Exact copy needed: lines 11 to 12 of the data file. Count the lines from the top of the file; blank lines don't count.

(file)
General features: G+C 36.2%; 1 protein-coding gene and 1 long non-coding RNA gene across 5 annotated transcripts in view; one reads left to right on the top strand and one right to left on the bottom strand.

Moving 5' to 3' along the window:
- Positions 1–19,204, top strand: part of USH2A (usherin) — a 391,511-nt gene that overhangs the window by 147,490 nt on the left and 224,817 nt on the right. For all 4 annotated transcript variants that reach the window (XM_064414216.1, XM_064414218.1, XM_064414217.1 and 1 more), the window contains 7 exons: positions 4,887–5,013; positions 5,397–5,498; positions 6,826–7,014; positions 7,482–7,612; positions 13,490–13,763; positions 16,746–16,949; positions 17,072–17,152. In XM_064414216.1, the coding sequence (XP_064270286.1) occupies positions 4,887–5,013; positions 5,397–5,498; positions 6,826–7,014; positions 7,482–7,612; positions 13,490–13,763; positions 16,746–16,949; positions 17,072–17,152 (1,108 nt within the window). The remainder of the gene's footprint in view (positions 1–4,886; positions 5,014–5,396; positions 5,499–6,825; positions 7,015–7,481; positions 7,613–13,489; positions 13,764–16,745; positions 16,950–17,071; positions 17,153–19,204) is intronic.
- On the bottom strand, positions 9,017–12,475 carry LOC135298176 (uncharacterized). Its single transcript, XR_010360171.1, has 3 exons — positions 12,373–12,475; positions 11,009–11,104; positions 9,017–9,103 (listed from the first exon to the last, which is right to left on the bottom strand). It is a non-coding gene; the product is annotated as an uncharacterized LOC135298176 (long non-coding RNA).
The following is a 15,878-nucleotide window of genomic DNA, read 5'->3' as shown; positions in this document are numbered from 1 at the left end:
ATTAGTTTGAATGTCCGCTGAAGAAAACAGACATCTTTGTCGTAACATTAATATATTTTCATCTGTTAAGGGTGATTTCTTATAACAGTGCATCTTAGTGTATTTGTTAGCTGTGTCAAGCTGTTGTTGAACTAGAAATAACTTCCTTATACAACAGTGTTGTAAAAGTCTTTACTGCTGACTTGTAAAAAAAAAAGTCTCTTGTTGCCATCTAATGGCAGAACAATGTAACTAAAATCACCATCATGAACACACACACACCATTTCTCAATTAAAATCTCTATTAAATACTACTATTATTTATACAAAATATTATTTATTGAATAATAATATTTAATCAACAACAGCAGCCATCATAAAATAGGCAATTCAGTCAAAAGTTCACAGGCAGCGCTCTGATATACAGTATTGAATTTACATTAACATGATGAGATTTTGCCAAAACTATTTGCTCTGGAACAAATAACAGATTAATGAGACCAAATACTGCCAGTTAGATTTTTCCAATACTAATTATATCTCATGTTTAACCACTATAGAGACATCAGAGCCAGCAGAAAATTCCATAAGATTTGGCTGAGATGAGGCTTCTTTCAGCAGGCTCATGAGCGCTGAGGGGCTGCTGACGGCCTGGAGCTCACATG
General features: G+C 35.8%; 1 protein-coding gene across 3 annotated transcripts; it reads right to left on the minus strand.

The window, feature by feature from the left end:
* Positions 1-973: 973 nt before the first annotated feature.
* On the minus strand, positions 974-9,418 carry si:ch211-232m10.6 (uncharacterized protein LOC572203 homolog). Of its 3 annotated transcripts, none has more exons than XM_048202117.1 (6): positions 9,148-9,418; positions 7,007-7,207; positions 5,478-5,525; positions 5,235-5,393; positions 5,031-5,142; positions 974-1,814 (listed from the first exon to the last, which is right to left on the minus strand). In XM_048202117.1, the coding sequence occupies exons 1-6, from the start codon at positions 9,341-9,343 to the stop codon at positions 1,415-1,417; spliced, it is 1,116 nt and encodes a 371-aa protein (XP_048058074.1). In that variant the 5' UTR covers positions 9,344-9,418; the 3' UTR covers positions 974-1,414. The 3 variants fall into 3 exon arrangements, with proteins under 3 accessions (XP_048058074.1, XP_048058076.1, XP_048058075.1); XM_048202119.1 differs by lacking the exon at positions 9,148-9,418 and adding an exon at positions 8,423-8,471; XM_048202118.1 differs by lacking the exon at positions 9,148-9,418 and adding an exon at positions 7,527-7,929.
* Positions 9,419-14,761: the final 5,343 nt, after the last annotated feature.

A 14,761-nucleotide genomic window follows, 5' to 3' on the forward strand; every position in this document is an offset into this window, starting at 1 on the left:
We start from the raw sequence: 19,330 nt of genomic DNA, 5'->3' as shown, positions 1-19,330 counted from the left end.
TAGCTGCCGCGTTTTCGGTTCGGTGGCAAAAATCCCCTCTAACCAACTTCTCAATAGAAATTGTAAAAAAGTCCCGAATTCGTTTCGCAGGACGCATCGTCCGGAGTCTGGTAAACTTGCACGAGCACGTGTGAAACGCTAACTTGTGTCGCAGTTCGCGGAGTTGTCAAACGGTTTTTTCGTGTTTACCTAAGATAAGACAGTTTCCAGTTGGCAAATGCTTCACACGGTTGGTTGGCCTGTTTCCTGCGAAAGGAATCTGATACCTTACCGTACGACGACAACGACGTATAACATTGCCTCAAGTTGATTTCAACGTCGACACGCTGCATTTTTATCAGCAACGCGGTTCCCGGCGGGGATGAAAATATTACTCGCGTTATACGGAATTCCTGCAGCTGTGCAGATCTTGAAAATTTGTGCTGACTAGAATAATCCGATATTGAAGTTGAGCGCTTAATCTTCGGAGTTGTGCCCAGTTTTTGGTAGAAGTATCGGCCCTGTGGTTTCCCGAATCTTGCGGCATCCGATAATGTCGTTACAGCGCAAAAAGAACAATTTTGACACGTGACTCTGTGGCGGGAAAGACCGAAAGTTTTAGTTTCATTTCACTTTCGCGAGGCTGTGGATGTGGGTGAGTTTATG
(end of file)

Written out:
* Positions 9,419-14,761: the final 5,343 nt, after the last annotated feature.

A 14,761-nucleotide genomic window follows, 5' to 3' on the forward strand; every position in this document is an offset into this window, starting at 1 on the left: